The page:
The State Office of Education has displeased some legislators by unanimously approving new state secondary math standards some lawmakers say just don't cut it.
But State Board of Education members say the standards are a significant improvement from before, and they didn't take kindly to a letter from lawmakers that was sent to board members Thursday urging them to reject the proposed new standards because they are not the "world-class" standards the committee set out to create.
"We believe we had very responsible and educated people on the committee that (drafted the standards) but as we go along everyone is going to have a differing opinion," said board member Teresa Theurer, who said she was extremely supportive of the new standards.
"Personally I was disappointed that an e-mail like that would come right before board meeting. I think that is really, really poor taste this has been going on a very long time," she said. The board plans to send a reply next week addressing a few of the "misconceptions" the lawmakers had.
But Howard Stephenson, R-Draper, who sent the letter along with Sen. Margaret Dayton, R-Orem, and Rep. Greg Hughes, R-Draper, said the state board has made only marginal improvements that are unacceptable.
The legislators had earlier sought input from national mathematics expert and Stanford University professor James Milgram, who said the new standards are "so bad that there is literally no way they can simply be corrected."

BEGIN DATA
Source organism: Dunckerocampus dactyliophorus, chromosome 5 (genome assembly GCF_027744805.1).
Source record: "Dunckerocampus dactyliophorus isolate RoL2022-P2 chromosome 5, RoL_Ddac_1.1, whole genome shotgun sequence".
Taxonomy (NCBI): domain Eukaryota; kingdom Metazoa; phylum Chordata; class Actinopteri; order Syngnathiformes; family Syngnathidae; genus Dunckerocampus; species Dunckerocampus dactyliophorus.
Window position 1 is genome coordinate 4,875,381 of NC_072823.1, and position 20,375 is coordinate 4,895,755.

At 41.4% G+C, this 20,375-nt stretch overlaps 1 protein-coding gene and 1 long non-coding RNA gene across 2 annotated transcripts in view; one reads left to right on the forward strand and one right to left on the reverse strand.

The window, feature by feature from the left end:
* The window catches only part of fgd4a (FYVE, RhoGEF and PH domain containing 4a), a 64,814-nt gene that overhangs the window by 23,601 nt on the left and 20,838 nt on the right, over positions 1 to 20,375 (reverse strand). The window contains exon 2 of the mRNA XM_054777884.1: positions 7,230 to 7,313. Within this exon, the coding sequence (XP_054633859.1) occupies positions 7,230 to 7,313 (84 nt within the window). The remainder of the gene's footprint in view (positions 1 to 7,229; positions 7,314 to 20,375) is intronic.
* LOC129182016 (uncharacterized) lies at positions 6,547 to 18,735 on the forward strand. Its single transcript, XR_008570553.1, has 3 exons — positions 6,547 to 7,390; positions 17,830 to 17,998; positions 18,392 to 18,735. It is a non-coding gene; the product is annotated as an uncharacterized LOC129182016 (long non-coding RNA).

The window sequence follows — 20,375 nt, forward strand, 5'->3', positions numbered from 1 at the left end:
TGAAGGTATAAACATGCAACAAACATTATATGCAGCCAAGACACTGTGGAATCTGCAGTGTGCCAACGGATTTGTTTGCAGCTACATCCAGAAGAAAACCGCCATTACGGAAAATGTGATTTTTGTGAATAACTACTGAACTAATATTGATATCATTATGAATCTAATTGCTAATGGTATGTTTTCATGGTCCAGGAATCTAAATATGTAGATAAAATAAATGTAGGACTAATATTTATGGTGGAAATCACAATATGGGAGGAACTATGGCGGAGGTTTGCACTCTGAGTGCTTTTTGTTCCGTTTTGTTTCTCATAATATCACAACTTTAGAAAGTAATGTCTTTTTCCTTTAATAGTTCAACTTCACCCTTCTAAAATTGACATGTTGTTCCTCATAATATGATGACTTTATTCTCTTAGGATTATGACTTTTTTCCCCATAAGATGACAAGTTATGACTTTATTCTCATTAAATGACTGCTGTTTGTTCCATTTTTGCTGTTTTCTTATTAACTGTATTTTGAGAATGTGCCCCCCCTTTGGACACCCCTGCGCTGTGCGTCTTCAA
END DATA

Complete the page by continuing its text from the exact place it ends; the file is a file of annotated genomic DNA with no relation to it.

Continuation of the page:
"I am not going to sit idly by while the state school board accepts mediocrity. ... These are weak standards and should not have been approved," Stephenson said. He told the Deseret Morning News he now plans to convince the Legislature to set the math standards through legislation next session.
"There is sort of a culture in the State Office of not wanting to move into the 21st century and not wanting to compete in this world if I were the other citizens of Utah I would be very worried about the actions of our state board. They are not helping, they are not part of the solution, they have proven today that they are part of the problem," Stephenson said.
In February 2006, Stephenson tasked a committee with studying the state's math core to correct problems he saw with the Alpine School District's controversial program, which allowed unconventional problem-solving methods to be used in deepening a student's understanding of math.
The committee, which included some of the nation's top mathematicians and math education professors, gave mixed reviews of Utah public school math, with some experts believing only a few changes were needed and others calling for a complete curriculum overhaul.
In November 2006, the Legislature's Public Education Interim Committee ordered creation of "world-class math standards," and a new committee went to work.
The mathematicians and math education professors on the committee were frequently at odds with each other over goals and developmentally appropriate methods for the Utah core.
During the past few months the state held a number of presentations and public comment sessions statewide.
And though the new standards will be in effect immediately, they could change again if the Legislature steps in, something Stephenson said has been done in other states."The Legislature has always had the prerogative of setting these standards. It has the power of purse and the power of setting standards," Stephenson said. "When a state board has been derelict in setting those standards, it's appropriate for the Legislature to intervene.
For more information on the standards visit www.schools.utah.gov/curr/math/sec.